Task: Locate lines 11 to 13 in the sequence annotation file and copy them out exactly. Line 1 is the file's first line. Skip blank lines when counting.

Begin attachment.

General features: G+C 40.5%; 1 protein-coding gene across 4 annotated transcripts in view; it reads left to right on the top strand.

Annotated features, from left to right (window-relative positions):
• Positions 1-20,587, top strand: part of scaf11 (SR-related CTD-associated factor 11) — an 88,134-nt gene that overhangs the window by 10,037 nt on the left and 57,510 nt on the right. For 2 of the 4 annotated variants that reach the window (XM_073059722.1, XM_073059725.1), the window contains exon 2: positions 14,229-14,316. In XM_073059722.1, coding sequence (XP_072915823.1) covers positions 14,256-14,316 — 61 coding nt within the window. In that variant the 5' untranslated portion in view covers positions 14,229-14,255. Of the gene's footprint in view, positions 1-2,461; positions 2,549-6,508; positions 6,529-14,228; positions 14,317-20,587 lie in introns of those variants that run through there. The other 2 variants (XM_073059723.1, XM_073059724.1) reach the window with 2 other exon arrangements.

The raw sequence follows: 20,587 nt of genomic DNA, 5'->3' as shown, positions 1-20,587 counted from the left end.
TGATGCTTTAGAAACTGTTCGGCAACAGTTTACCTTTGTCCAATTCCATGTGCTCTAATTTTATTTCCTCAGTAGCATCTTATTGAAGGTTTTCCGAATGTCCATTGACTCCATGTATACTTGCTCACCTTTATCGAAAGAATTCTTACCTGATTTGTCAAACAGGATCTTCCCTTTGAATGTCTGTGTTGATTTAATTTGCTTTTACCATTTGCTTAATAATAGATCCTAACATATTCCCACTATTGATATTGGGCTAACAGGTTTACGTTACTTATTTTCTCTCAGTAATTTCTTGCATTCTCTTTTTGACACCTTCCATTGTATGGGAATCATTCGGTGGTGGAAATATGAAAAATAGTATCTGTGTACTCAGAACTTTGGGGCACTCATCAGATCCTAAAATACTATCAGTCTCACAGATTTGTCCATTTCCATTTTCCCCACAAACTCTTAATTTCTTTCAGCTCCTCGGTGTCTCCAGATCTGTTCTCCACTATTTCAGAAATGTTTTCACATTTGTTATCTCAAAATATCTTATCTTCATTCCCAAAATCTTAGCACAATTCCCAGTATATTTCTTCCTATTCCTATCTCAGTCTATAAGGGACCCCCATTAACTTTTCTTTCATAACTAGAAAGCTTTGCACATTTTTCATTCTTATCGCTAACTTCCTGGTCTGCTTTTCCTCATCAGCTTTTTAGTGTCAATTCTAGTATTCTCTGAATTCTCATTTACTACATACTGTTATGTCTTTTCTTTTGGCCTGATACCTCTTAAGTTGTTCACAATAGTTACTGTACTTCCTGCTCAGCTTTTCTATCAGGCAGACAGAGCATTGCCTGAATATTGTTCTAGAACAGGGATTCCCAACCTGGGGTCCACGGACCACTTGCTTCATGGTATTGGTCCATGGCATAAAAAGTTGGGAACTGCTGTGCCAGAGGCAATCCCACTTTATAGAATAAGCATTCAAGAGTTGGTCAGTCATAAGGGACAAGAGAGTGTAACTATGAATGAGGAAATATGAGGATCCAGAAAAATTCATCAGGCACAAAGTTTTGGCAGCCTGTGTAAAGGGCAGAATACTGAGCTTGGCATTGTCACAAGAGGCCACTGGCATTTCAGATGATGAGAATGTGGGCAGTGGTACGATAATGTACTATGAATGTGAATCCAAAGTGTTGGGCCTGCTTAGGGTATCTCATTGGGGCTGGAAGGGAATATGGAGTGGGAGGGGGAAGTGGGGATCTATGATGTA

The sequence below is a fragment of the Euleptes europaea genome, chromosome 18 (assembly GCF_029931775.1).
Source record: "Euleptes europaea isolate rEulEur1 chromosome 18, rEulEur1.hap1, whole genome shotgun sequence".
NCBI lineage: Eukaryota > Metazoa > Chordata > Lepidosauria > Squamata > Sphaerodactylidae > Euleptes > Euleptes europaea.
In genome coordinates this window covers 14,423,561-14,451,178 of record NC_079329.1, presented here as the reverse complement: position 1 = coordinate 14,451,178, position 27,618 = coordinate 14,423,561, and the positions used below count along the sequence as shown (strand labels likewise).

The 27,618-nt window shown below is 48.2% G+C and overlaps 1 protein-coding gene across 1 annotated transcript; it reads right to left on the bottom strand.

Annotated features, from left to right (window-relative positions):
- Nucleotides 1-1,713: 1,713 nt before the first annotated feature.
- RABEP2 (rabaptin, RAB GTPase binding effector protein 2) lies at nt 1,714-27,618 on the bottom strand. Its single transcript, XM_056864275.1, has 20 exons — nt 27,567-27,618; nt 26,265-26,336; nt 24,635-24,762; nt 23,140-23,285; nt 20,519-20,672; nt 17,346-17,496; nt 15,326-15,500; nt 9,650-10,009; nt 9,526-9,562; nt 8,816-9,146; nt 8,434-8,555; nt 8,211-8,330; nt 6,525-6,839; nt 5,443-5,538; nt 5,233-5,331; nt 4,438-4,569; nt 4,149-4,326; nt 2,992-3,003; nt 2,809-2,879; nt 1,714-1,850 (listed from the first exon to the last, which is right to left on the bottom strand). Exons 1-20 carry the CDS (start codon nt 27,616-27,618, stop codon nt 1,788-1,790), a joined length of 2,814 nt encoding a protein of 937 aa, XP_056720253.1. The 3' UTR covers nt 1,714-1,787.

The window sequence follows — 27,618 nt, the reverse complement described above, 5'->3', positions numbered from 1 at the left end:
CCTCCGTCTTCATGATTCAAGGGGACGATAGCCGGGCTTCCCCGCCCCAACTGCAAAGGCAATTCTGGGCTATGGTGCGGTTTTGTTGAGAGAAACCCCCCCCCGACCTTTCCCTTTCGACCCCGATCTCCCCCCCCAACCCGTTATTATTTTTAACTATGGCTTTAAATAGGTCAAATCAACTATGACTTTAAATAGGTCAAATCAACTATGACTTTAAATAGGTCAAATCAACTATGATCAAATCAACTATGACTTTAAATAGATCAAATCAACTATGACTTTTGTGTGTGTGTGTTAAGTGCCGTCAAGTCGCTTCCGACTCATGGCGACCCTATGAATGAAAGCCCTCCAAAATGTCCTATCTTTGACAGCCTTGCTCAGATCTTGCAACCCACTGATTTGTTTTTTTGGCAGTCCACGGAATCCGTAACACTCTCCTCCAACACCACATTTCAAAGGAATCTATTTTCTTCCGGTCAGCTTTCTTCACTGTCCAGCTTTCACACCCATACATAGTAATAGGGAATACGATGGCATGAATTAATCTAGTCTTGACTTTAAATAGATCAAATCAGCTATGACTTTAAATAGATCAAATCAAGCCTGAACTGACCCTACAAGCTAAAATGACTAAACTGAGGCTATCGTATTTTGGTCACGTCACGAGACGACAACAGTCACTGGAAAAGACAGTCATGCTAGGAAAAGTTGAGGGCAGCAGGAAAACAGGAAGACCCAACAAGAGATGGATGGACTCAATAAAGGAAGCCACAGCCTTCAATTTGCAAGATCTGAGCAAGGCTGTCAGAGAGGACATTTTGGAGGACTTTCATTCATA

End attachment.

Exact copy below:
Annotated features, from left to right (window-relative positions):
- Nucleotides 1-1,713: 1,713 nt before the first annotated feature.
- RABEP2 (rabaptin, RAB GTPase binding effector protein 2) lies at nt 1,714-27,618 on the bottom strand. Its single transcript, XM_056864275.1, has 20 exons — nt 27,567-27,618; nt 26,265-26,336; nt 24,635-24,762; nt 23,140-23,285; nt 20,519-20,672; nt 17,346-17,496; nt 15,326-15,500; nt 9,650-10,009; nt 9,526-9,562; nt 8,816-9,146; nt 8,434-8,555; nt 8,211-8,330; nt 6,525-6,839; nt 5,443-5,538; nt 5,233-5,331; nt 4,438-4,569; nt 4,149-4,326; nt 2,992-3,003; nt 2,809-2,879; nt 1,714-1,850 (listed from the first exon to the last, which is right to left on the bottom strand). Exons 1-20 carry the CDS (start codon nt 27,616-27,618, stop codon nt 1,788-1,790), a joined length of 2,814 nt encoding a protein of 937 aa, XP_056720253.1. The 3' UTR covers nt 1,714-1,787.